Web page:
After two weeks of Lent, the cross-shaped ashes on our foreheads have fallen off. When we look in the mirror, we no longer see the smudge of ashes, claiming us in such a unique way. We remain, though, on the journey of Lent, which began on Ash Wednesday.
Even though the cross is no longer visible, its impression is lasting. It is one of the reasons we might have chosen to give something up for Lent. This is not a return to a rigid, ascetic form of faith, restraining our lives. It is not a commitment to an unbending discipline, promising to produce a faithful life. Instead, the giving up does not restrain us; it sets us free.
Over the last two weeks, I have read about many ways people are giving something up during Lent. In an abbreviated list of suggestions for these forty days, it says:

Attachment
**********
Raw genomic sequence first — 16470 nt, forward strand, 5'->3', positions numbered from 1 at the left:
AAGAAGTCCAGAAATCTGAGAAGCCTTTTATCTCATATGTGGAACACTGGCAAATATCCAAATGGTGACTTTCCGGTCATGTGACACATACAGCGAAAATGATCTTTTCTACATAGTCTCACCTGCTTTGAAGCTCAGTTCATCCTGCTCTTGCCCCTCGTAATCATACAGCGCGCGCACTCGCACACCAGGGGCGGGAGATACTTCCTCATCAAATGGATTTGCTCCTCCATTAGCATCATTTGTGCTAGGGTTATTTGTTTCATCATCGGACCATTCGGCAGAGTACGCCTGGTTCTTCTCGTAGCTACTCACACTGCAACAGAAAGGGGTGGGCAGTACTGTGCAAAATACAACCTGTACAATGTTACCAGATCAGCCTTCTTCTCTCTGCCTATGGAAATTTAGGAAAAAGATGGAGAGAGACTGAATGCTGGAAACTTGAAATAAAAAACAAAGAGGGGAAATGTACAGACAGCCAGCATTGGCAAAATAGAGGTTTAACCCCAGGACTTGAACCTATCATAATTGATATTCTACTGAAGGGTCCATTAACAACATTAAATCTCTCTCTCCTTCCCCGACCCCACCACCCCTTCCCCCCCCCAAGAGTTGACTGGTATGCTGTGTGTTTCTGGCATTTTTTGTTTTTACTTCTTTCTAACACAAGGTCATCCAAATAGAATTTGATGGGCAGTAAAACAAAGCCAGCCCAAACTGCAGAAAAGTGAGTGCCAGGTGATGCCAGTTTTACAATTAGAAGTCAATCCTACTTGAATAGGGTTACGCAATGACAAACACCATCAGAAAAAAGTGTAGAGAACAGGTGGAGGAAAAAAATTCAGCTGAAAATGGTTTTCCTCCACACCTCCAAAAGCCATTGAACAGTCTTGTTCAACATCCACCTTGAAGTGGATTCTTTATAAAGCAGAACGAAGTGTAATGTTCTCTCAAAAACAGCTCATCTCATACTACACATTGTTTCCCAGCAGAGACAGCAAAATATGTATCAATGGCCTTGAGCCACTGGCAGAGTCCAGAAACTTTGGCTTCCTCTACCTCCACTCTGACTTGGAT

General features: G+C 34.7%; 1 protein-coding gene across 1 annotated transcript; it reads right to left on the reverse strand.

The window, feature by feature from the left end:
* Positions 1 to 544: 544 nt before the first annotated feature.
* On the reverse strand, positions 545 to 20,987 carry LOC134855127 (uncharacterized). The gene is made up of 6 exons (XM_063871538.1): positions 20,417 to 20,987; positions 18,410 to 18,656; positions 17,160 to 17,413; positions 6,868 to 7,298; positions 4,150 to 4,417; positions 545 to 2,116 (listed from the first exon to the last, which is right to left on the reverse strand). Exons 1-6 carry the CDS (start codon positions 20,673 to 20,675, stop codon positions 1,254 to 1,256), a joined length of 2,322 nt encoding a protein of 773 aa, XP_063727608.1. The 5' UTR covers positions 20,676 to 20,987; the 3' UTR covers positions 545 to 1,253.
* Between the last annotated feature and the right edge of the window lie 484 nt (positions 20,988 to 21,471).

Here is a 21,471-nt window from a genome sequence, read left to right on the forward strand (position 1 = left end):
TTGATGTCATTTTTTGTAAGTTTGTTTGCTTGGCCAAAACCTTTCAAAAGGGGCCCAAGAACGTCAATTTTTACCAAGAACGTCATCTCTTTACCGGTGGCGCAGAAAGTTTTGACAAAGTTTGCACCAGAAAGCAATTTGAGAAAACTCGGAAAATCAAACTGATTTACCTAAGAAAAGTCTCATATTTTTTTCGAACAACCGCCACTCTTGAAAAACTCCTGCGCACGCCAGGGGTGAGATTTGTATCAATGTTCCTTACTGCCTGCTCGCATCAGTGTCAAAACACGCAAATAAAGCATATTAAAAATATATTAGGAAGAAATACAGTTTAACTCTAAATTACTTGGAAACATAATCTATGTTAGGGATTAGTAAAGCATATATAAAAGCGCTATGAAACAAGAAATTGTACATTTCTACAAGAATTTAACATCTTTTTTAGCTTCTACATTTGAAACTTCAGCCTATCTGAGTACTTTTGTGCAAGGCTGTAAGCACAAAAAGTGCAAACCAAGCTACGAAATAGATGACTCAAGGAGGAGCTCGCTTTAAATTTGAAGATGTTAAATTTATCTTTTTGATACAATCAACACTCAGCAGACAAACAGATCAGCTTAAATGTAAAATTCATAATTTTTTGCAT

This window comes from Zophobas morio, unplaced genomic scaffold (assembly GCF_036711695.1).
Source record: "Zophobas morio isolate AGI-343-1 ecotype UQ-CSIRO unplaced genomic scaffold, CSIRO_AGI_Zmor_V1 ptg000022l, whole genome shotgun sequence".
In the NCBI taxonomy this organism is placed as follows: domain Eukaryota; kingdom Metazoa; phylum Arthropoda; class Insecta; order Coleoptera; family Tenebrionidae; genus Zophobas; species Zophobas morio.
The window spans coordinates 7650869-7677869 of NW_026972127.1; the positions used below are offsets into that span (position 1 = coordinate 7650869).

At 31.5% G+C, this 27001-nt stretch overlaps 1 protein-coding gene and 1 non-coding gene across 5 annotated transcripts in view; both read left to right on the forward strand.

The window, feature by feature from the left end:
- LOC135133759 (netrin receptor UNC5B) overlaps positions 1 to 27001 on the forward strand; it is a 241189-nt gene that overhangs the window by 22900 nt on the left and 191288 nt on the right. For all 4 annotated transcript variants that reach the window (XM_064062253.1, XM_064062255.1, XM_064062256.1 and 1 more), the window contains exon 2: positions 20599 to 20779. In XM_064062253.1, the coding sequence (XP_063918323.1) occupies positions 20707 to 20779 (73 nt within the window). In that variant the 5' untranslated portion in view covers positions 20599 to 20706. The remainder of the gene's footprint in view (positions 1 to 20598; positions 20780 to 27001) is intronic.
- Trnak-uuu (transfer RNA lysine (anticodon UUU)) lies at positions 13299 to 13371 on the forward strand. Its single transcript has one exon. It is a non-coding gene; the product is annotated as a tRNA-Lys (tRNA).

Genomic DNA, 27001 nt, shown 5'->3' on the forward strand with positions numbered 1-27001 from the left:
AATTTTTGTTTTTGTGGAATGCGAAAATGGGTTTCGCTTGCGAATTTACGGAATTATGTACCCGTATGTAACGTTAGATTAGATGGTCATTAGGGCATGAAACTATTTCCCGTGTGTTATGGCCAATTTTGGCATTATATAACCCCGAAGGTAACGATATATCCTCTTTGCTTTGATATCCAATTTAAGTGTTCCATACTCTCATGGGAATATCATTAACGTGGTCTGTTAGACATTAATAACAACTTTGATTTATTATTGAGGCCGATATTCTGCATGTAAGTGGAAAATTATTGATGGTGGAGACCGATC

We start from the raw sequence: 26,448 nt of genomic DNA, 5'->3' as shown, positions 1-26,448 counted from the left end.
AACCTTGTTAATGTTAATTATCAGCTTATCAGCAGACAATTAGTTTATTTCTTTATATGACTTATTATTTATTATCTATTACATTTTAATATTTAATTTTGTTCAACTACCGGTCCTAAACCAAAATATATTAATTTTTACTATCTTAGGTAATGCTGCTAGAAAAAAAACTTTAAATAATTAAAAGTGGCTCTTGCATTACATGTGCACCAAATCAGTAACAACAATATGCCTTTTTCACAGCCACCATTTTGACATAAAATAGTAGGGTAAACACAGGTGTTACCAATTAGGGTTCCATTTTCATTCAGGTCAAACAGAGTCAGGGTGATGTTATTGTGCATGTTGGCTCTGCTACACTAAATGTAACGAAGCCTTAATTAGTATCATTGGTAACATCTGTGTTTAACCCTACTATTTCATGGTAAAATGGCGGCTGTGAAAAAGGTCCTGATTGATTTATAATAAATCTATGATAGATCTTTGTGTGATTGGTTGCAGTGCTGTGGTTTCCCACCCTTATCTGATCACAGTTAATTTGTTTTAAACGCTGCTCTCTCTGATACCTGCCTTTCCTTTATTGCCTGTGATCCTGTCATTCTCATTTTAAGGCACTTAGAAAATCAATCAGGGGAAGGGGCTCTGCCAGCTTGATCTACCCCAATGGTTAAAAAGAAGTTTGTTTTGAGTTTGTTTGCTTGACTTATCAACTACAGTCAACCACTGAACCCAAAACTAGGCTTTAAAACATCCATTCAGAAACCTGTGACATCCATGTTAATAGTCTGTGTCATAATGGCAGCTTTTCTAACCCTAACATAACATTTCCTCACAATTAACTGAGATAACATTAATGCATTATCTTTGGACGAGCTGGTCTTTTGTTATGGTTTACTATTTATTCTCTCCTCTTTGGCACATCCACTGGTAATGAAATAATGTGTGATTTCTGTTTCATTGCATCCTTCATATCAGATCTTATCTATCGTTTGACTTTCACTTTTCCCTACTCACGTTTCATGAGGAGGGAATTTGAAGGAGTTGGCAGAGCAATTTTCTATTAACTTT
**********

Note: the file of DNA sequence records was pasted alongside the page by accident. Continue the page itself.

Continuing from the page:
- Don’t buy anything you don’t need.
- Throw away forty things for forty days.
- Give up gossiping.
- Give up soft drinks.
- Don’t eat out.
- Replace thirty minutes of television with reading, reflection, and prayer.
- Do not criticize or complain.
- Give up caffeine.
We can debate the merits of each suggestion, but each practice is not valuable for what we give up. It is valuable for the room it makes. We give something up during Lent in order to reclaim what it means to make room in our lives for something more.
Faith is a journey of making room! We make room for God. We make room for our deepest calling. We make room for the church. We make room for the stranger. We make room for discovery.
Lent calls us back to the foundation of our faith. It begins with ashes, where we return to the practice of repentance, remembering that God always makes room for us. Forgiveness is God making room for us!
As we journey from Ash Wednesday to Holy Week, let us make room for more. If we have given something up, every time we think about it, let it remind us of the room we are making in our lives for others and for God.